The great Japanese ace, Saburo Sakai, when asked how the Japanese could rationalize Kamikaze attacks said that sending the raw recruits up against F6Fs and F4Us etc., was in fact suicide and that it was simply logic, not delusional belief in the nation:  you are going to die, may as well take someone with you, it was plain odds for him, not militaristic zeal.  

It's a funny argument because the US had built a Naval plane and two US Army planes that could have out dogged the Zeke early on:  The F4F but they over armed and armored it.  The stripped, original specifications model flying as the FM2 was an awesome little fighter.  The Army craft were the original design of the P-39 with a supercharger and the P-38.  The 38 was unconventional and extremely expensive so it lost out but that plane could eat up just about anything in either theater in the right hands.  

Cheers friend
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« Reply #2558 on: January 27, 2015, 03:28:03 pm »

Agreed. I think the FM-2 had a higher horse power engine than the original F-4's as well. The FM-2's were well suited to ops off the jeep carriers Roll Eyes
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« Reply #2559 on: January 27, 2015, 07:56:49 pm »

The seasoned Japanese pilots were killed off in the major battles of Coral Sea and Midway, By the end of 43 and the first part of 44, all that were left were young and inexperienced in obsolete and poorly made newer planes. The Kamakizes were out of desperation, to destroy as many naval ships as possible, by crashing into ships. The young pilots were told that it was honor to die for the Emperor.
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« Reply #2560 on: January 28, 2015, 01:23:11 pm »

Agreed. I think the FM-2 had a higher horse power engine than the original F-4's as well. The FM-2's were well suited to ops off the jeep carriers Roll Eyes

Isn't that a neat legacy, those little carriers?  Ever been to NAS Pensacola?
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« Reply #2561 on: January 28, 2015, 01:23:57 pm »

The seasoned Japanese pilots were killed off in the major battles of Coral Sea and Midway, By the end of 43 and the first part of 44, all that were left were young and inexperienced in obsolete and poorly made newer planes. The Kamakizes were out of desperation, to destroy as many naval ships as possible, by crashing into ships. The young pilots were told that it was honor to die for the Emperor.

And we Americans was happy to oblige them sons of Nippon.
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« Reply #2562 on: January 28, 2015, 02:07:42 pm »

I was at the Naval air Museum  on the 75th Anniversary of Naval aviation. I really enjoyed the tour, unfortunately there many aircraft that were outside and deteriorating in the salt air. My wife has a girlfriend that is a daughter of one of the original "Black Sheep". Over the years, I have been able to tour several of the Military Air Museums in the US.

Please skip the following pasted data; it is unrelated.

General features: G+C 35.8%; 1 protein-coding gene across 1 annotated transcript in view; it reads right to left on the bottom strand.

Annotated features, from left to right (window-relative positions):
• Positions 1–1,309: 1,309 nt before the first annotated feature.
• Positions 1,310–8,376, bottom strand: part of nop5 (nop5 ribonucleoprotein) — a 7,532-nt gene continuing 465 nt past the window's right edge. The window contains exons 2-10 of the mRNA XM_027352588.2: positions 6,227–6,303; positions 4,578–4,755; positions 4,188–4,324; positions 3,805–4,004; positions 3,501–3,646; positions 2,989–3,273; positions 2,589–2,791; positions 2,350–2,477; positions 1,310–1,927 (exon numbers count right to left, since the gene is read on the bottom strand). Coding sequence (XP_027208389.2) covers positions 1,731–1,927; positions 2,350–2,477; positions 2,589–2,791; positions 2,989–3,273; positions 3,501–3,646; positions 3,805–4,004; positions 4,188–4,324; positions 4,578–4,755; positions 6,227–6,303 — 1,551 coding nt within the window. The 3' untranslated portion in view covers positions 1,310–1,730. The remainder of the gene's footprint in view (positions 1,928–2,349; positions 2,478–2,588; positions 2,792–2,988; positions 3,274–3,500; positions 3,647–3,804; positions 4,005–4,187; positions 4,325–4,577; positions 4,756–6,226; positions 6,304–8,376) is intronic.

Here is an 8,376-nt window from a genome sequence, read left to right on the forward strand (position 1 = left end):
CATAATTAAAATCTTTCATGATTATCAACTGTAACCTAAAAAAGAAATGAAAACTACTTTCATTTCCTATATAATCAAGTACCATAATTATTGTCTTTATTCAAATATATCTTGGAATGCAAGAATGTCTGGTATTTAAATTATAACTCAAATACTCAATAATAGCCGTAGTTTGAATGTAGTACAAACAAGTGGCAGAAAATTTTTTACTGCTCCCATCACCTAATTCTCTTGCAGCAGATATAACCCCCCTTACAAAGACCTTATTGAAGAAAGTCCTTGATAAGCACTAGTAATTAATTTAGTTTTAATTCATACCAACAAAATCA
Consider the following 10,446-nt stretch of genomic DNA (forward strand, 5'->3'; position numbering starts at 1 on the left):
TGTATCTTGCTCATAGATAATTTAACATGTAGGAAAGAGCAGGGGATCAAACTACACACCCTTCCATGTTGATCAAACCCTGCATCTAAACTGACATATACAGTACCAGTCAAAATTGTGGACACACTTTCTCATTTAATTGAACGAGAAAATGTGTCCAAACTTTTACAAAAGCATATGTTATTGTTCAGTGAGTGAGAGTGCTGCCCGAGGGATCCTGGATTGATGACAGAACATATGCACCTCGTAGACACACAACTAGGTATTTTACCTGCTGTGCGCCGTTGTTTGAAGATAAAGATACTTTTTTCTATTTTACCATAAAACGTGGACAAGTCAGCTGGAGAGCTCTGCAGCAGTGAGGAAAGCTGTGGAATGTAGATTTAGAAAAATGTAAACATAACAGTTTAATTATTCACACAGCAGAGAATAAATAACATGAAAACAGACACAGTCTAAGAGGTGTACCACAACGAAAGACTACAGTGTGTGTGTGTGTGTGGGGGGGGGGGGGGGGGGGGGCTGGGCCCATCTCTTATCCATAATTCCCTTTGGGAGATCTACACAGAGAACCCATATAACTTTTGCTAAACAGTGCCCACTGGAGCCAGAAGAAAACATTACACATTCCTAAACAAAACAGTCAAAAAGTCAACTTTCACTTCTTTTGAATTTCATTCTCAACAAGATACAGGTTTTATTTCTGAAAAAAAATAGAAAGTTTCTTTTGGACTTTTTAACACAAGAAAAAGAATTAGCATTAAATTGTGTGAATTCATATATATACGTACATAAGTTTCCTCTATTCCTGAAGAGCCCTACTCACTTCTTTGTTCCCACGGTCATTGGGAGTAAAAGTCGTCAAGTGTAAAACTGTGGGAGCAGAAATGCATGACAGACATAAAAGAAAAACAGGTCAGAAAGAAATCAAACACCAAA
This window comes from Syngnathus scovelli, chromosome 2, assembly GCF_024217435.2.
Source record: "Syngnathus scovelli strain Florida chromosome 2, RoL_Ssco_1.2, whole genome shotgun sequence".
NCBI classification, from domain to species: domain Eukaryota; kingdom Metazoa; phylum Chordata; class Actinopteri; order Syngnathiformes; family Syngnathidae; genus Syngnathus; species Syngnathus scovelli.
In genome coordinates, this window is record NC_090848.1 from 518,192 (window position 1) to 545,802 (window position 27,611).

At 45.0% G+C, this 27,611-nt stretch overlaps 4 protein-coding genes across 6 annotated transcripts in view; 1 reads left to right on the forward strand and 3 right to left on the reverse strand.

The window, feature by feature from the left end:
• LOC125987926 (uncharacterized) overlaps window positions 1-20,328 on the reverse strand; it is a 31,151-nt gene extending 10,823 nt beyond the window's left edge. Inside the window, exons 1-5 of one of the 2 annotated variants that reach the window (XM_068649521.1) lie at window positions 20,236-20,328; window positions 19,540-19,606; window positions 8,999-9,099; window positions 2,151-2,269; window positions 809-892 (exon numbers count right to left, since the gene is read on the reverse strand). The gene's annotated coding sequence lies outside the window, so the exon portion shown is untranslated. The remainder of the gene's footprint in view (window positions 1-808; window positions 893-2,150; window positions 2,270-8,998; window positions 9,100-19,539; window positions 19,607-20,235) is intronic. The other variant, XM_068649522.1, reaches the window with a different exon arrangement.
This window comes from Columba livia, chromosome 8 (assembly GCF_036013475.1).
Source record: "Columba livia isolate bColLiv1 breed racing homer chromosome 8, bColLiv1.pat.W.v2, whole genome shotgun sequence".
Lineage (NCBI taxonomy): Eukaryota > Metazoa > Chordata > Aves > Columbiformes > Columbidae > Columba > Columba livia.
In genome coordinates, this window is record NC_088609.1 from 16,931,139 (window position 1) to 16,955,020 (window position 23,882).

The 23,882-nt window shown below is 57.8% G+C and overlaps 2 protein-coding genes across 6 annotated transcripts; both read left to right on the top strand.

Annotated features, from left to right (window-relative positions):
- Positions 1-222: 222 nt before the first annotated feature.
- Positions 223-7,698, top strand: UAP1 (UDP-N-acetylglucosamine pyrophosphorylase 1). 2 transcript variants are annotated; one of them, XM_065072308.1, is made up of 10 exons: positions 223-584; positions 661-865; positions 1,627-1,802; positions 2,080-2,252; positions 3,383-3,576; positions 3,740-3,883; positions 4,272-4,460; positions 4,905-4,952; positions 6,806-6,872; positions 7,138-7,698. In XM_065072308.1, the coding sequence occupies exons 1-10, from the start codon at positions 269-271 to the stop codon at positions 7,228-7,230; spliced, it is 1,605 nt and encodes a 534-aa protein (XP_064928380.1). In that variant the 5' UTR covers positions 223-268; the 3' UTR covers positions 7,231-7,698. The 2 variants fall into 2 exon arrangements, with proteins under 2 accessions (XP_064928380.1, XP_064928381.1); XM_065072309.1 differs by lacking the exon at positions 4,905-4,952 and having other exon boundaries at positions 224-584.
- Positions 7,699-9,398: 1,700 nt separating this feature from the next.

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« Reply #2563 on: January 28, 2015, 02:12:15 pm »

The Great Marianas Turkey shoot was a good example of the superiority of the Amarican pilots over the Japanese pilots in the latter stages of the War. After the Battle of Midway, the Japanese Naval aviation ceased to be much of a factor.
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« Reply #2564 on: January 28, 2015, 03:02:58 pm »

Hard to fly like an eagle when you're swimming with the fishes. The cream of Japan's aviators went down with those four carriers at Midway.The rest got ground up at Guadalcanal. After that, their carriers aviators were hardly trained like ours were. By the Turkey shoot, they were basically sitting ducks Roll Eyes
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« Reply #2565 on: January 28, 2015, 03:59:35 pm »

Hard to fly like an eagle when you're swimming with the fishes. The cream of Japan's aviators went down with those four carriers at Midway.The rest got ground up at Guadalcanal. After that, their carriers aviators were hardly trained like ours were. By the Turkey shoot, they were basically sitting ducks Roll Eyes

Yeah, I don't recall precisely but it seems to me that the rigid Japanese training program was like 2-3 years and they had no concept of rotating skilled pilots back to training positions unless the guy was shot to hell.  The US had a decent ace, they made him a trainer.  We had the numbers, and more importantly, a fluid way of thinking that was far more practical. 

I was always intrigued by Lindbergh's teaching of the P-38 pilots in long range flying so they could shoot down Yamamato. 
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« Reply #2566 on: January 29, 2015, 06:43:23 am »

There are rumors that he did actually fly some ops while doing it. Some say he actually shot one down Roll Eyes
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« Reply #2567 on: January 30, 2015, 03:28:03 am »

Lindbergh was a controversial man in his later years. "The Spirit of St. Louis" is one of my favorite movies. Lindbergh was truly "The Lone Eagle".